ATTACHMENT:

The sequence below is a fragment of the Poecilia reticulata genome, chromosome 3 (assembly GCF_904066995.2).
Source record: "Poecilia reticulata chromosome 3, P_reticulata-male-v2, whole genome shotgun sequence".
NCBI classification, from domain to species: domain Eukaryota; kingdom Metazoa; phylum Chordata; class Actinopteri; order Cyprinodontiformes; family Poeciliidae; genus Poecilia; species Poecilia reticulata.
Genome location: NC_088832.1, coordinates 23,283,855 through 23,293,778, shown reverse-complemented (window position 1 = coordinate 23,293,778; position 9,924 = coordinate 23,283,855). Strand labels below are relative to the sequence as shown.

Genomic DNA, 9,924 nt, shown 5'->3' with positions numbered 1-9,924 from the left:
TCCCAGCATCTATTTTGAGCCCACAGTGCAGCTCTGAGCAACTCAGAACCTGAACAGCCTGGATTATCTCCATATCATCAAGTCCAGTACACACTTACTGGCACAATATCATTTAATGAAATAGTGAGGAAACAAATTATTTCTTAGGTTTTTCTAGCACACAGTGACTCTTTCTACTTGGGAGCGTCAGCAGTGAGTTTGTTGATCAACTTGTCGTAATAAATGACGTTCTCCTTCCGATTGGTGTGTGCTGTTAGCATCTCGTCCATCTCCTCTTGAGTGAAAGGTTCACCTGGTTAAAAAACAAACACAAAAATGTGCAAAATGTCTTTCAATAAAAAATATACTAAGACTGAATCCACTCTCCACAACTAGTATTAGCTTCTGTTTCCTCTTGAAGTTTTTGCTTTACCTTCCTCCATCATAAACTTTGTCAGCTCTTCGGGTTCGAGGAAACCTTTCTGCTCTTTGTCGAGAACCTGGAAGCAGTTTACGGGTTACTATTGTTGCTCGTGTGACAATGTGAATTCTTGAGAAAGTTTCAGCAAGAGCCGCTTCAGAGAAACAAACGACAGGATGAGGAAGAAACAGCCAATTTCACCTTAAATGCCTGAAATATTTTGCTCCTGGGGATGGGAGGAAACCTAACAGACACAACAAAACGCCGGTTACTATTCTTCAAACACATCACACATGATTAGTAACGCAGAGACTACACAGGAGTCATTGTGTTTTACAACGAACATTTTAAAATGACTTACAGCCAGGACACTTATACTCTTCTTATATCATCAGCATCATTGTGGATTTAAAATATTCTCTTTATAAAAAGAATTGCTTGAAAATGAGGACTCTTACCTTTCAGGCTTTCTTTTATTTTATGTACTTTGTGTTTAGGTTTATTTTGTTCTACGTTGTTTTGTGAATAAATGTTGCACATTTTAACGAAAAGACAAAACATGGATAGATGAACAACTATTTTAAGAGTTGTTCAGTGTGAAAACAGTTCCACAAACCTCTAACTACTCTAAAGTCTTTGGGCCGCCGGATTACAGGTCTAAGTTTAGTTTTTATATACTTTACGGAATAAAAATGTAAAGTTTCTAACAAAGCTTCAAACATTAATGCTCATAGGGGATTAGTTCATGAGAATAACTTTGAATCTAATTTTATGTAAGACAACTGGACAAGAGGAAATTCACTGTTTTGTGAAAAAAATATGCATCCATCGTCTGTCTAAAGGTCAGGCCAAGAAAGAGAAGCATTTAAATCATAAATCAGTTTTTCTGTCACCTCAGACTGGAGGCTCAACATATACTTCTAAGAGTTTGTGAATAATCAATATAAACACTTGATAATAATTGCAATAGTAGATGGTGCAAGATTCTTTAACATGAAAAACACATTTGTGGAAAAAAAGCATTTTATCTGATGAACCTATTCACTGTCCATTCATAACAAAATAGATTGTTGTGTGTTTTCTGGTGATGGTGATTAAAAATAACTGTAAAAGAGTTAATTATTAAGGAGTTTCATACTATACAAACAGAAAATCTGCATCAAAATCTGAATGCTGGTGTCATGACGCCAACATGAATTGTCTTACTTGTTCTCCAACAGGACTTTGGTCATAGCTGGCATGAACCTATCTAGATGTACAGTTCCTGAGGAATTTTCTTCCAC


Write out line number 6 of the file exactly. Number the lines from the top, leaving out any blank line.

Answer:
TCCCAGCATCTATTTTGAGCCCACAGTGCAGCTCTGAGCAACTCAGAACCTGAACAGCCTGGATTATCTCCATATCATCAAGTCCAGTACACACTTACTGGCACAATATCATTTAATGAAATAGTGAGGAAACAAATTATTTCTTAGGTTTTTCTAGCACACAGTGACTCTTTCTACTTGGGAGCGTCAGCAGTGAGTTTGTTGATCAACTTGTCGTAATAAATGACGTTCTCCTTCCGATTGGTGTGTGCTGTTAGCATCTCGTCCATCTCCTCTTGAGTGAAAGGTTCACCTGGTTAAAAAACAAACACAAAAATGTGCAAAATGTCTTTCAATAAAAAATATACTAAGACTGAATCCACTCTCCACAACTAGTATTAGCTTCTGTTTCCTCTTGAAGTTTTTGCTTTACCTTCCTCCATCATAAACTTTGTCAGCTCTTCGGGTTCGAGGAAACCTTTCTGCTCTTTGTCGAGAACCTGGAAGCAGTTTACGGGTTACTATTGTTGCTCGTGTGACAATGTGAATTCTTGAGAAAGTTTCAGCAAGAGCCGCTTCAGAGAAACAAACGACAGGATGAGGAAGAAACAGCCAATTTCACCTTAAATGCCTGAAATATTTTGCTCCTGGGGATGGGAGGAAACCTAACAGACACAACAAAACGCCGGTTACTATTCTTCAAACACATCACACATGATTAGTAACGCAGAGACTACACAGGAGTCATTGTGTTTTACAACGAACATTTTAAAATGACTTACAGCCAGGACACTTATACTCTTCTTATATCATCAGCATCATTGTGGATTTAAAATATTCTCTTTATAAAAAGAATTGCTTGAAAATGAGGACTCTTACCTTTCAGGCTTTCTTTTATTTTATGTACTTTGTGTTTAGGTTTATTTTGTTCTACGTTGTTTTGTGAATAAATGTTGCACATTTTAACGAAAAGACAAAACATGGATAGATGAACAACTATTTTAAGAGTTGTTCAGTGTGAAAACAGTTCCACAAACCTCTAACTACTCTAAAGTCTTTGGGCCGCCGGATTACAGGTCTAAGTTTAGTTTTTATATACTTTACGGAATAAAAATGTAAAGTTTCTAACAAAGCTTCAAACATTAATGCTCATAGGGGATTAGTTCATGAGAATAACTTTGAATCTAATTTTATGTAAGACAACTGGACAAGAGGAAATTCACTGTTTTGTGAAAAAAATATGCATCCATCGTCTGTCTAAAGGTCAGGCCAAGAAAGAGAAGCATTTAAATCATAAATCAGTTTTTCTGTCACCTCAGACTGGAGGCTCAACATATACTTCTAAGAGTTTGTGAATAATCAATATAAACACTTGATAATAATTGCAATAGTAGATGGTGCAAGATTCTTTAACATGAAAAACACATTTGTGGAAAAAAAGCATTTTATCTGATGAACCTATTCACTGTCCATTCATAACAAAATAGATTGTTGTGTGTTTTCTGGTGATGGTGATTAAAAATAACTGTAAAAGAGTTAATTATTAAGGAGTTTCATACTATACAAACAGAAAATCTGCATCAAAATCTGAATGCTGGTGTCATGACGCCAACATGAATTGTCTTACTTGTTCTCCAACAGGACTTTGGTCATAGCTGGCATGAACCTATCTAGATGTACAGTTCCTGAGGAATTTTCTTCCAC